By Adam Nayman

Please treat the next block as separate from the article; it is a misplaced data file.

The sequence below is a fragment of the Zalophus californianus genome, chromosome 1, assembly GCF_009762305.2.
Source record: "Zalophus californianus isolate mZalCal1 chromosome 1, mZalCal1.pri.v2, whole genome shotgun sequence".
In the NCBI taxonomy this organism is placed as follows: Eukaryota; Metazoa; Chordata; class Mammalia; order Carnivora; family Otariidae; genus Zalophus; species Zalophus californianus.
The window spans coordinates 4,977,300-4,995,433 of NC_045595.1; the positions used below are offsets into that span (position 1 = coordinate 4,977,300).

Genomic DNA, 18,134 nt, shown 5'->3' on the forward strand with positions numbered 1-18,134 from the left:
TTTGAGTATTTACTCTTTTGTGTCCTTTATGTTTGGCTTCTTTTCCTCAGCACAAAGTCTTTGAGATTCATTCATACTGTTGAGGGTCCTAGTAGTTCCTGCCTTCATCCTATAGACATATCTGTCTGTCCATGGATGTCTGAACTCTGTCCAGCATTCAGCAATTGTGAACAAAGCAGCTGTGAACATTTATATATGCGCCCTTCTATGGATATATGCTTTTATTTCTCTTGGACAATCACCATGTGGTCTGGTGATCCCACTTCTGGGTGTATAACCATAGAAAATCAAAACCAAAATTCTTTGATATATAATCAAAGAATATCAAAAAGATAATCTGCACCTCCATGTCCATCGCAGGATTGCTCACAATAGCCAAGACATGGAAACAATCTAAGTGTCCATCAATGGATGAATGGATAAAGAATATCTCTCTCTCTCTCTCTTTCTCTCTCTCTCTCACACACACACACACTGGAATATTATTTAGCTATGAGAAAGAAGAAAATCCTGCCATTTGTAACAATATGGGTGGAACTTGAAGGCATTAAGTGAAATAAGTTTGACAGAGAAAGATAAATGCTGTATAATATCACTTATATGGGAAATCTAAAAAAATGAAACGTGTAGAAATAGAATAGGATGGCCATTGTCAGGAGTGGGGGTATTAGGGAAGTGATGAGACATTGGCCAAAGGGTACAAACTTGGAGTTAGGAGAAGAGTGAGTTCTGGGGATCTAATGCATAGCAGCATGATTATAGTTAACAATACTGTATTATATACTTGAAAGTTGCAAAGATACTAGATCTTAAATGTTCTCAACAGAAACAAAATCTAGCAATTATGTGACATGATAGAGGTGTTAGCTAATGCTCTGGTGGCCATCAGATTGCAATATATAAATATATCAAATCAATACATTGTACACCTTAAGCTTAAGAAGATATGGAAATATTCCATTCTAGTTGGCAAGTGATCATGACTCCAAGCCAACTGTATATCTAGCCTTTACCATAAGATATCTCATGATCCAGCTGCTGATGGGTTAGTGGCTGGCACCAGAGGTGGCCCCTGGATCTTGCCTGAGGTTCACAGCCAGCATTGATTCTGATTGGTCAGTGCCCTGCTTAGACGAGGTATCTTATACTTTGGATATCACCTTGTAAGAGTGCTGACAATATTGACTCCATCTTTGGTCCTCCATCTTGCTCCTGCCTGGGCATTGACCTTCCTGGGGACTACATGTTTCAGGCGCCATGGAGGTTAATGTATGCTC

One hopes that Bruce McDonald’s heart wasn’t in Hellions. At times, it’s feeble enough to be mistaken for backyard filmmaking, except that it lacks the joy—the getting-away-with-somehing giddiness—of kids remaking Halloween with a consumer-grade camcorder. John Carpenter’s classic is evoked a half-dozen different times over the course of the truly incomprehensible storyline, which involves a pregnant teenage girl (Chloe Rose) pursued (or is she dreaming?) by a cabal of masked kiddies (or are they demons?) with designs on her unborn baby (or is it a monster?) while the sky above her Southern Ontario hometown fades to pink (shades of In the Mouth of Madness, which looks like The Innocents by comparison). As a local doctor introduced wearing plastic Spock ears, Rossif Sutherland sounds like he’s actually choking on his dialogue (“They broke my legs!” is the ADR delivery of the year), while Robert Patrick cashes a paycheque (in Canadian funds) as a cop who knows…something…about the Hellions and why they’ve come but keeps getting interrupted before he can explain it. Maybe it’s for the best, since it’s only the sheer, whimsical arbitrariness of McDonald’s horror-movie imagery—the random shock cuts to crouching creatures and whirling cuckoo clocks—that makes Hellions memorable at all. Oh no, wait: there’s also the score, which doubles, triples, and quadruples down on the kiddie-choir melody of Rosemary’s Baby and ends up with something insanely, hilariously catchy. I expect it’ll become a late October staple on radio stations in Hell.